Position: Botany Curator, Museum of New Zealand Te Papa Tongarewa.
Dr Leon Perrie was interested in conservation and ecology when he began studying at Waikato University. During his first year, his coursework involved studying plants, and part of that course was learning about the different life cycles that plants have. Leon found plants fascinatingly odd when compared to animals, and this was where his interest in plants began.
His involvement and interest in ferns came a bit later. During his second year at university, he had to produce a herbarium collection – his own collection of dried pressed plants from all sorts of different plant groups including mosses, liverworts, ferns, conifers and flowering plants. Later on in his degree, he had to produce another herbarium collection, but this time, he was able to choose a particular plant group. Leon chose ferns as they were flat and were easy to press and dry and make specimens from. He’d learnt that from the first herbarium he’d made!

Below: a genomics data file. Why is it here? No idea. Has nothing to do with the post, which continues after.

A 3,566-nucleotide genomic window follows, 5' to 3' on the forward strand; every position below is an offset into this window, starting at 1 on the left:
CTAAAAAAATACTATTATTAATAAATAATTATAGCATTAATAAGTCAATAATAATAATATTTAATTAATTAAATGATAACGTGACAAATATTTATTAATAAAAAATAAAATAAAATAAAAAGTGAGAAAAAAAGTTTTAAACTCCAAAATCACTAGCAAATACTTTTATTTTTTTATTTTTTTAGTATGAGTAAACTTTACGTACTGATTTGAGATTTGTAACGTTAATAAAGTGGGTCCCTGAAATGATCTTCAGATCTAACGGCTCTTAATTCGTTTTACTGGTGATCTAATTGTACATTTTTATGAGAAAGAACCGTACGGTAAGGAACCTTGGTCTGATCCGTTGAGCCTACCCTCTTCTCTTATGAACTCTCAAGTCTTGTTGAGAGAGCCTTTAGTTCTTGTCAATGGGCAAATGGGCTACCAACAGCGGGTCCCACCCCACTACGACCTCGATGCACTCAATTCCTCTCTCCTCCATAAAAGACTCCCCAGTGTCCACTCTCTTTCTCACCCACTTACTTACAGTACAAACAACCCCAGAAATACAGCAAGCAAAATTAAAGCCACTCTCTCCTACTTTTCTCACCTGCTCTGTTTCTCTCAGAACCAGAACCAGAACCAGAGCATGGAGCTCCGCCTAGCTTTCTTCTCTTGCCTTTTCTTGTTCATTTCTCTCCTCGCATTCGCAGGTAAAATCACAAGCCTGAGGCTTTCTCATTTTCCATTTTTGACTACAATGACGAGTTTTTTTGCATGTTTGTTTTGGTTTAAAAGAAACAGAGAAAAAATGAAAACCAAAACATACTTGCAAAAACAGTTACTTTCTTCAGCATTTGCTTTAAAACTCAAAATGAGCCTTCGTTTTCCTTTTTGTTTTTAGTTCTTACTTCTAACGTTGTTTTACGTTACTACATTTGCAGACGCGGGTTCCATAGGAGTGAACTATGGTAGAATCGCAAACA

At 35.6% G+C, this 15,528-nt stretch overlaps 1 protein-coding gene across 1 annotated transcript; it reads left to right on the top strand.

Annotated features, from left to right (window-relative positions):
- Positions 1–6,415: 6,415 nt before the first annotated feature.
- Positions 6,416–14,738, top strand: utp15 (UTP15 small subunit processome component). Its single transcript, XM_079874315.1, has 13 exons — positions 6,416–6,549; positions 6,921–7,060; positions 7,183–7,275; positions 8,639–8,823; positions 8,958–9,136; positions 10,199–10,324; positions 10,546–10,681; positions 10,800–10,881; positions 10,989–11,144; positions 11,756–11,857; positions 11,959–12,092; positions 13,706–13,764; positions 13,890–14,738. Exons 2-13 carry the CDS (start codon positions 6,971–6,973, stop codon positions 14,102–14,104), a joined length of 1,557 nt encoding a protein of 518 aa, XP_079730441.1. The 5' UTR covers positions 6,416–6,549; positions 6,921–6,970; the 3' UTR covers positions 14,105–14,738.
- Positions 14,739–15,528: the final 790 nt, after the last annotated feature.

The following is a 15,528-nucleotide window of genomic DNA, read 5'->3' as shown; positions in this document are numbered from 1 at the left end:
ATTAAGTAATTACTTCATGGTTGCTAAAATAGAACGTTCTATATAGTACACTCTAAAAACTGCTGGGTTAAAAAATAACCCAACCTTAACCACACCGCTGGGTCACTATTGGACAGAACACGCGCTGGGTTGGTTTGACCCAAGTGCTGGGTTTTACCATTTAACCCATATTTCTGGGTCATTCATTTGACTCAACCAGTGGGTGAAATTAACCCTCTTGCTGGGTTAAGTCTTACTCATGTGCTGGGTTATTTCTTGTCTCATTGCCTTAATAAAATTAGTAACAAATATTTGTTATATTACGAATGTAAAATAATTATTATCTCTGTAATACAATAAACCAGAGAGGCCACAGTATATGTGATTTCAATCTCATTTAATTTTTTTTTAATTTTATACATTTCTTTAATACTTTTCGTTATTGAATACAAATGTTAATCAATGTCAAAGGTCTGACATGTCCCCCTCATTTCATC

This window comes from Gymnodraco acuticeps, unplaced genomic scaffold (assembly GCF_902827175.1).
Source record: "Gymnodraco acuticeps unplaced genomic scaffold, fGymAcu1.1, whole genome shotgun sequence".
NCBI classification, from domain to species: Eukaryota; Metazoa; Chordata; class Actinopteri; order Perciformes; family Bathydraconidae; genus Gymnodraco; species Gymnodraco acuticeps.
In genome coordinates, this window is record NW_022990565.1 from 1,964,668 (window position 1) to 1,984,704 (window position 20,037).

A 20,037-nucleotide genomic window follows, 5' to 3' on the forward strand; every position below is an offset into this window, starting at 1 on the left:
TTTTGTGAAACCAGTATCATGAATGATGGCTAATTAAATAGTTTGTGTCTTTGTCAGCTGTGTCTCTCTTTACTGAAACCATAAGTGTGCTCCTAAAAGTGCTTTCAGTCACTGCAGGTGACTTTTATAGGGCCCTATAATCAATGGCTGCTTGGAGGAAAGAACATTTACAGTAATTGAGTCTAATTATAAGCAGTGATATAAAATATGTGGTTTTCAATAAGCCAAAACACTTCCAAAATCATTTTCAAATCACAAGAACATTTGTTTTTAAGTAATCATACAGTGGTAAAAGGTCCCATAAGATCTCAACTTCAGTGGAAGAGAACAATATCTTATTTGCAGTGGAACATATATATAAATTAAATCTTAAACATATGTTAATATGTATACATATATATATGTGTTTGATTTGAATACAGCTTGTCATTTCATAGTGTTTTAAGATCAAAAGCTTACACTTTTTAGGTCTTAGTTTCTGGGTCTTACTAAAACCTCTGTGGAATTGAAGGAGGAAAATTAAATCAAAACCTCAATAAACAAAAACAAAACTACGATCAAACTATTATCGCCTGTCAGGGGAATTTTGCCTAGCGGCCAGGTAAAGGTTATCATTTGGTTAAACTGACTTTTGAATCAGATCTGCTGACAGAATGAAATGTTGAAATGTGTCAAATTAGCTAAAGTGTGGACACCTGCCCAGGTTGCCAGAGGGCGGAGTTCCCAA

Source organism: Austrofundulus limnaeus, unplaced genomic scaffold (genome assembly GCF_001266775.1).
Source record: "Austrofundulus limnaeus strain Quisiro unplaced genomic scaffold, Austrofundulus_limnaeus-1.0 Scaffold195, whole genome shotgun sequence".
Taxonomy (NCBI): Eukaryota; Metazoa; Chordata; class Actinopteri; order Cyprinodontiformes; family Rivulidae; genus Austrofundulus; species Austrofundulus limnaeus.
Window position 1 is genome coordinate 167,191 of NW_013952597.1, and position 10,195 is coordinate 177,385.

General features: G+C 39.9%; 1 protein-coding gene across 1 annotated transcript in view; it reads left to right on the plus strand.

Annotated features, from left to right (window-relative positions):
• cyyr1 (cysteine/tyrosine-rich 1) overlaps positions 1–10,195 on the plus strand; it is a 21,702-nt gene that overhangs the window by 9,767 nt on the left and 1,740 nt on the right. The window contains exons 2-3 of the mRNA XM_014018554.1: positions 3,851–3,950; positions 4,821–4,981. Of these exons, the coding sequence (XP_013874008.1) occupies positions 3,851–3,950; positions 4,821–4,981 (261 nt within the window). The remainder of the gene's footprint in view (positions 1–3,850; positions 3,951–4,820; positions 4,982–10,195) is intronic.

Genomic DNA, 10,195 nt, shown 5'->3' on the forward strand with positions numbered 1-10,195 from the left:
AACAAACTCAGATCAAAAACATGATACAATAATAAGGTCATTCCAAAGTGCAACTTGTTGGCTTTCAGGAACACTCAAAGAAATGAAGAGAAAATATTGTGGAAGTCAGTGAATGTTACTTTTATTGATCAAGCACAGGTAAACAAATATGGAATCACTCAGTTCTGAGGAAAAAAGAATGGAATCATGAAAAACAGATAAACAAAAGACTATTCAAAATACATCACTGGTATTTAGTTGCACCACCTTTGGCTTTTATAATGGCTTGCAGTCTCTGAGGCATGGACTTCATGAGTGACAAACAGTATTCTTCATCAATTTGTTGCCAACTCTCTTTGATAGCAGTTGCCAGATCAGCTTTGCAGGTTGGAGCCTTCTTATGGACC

Leon went on to learn more about ferns during his PhD at Massey University. His project was on the taxonomy of New Zealand shield ferns, and he discovered that, rather than there being 1 species, there were actually 3.
Leon found that the more he learnt about ferns, the more interested he became. Being a Botany Curator gives Leon lots of opportunities to continue learning about ferns – through fieldwork and research. Learn more about his research into the hen and chickens fern (mouku or manamana) in A tale of two ferns.
I most enjoy going out into the field. I particularly enjoy seeing species of plants that I haven't come across before or finding species in areas in which they were not known previously.
On 24 January 2019 the 2018 New Zealand Journal of Botany Established Researcher Prize was awarded to Leon. This prize is awarded to authors who hold a record for research excellence and outstanding contributions to peer-review, and whose work has also been widely cited by researchers in other journals during this time period. Find out more here.
Read more about Leon’s field trips and his fern research on his Te Papa blog.
This article is based on information current in 2010 and 2018.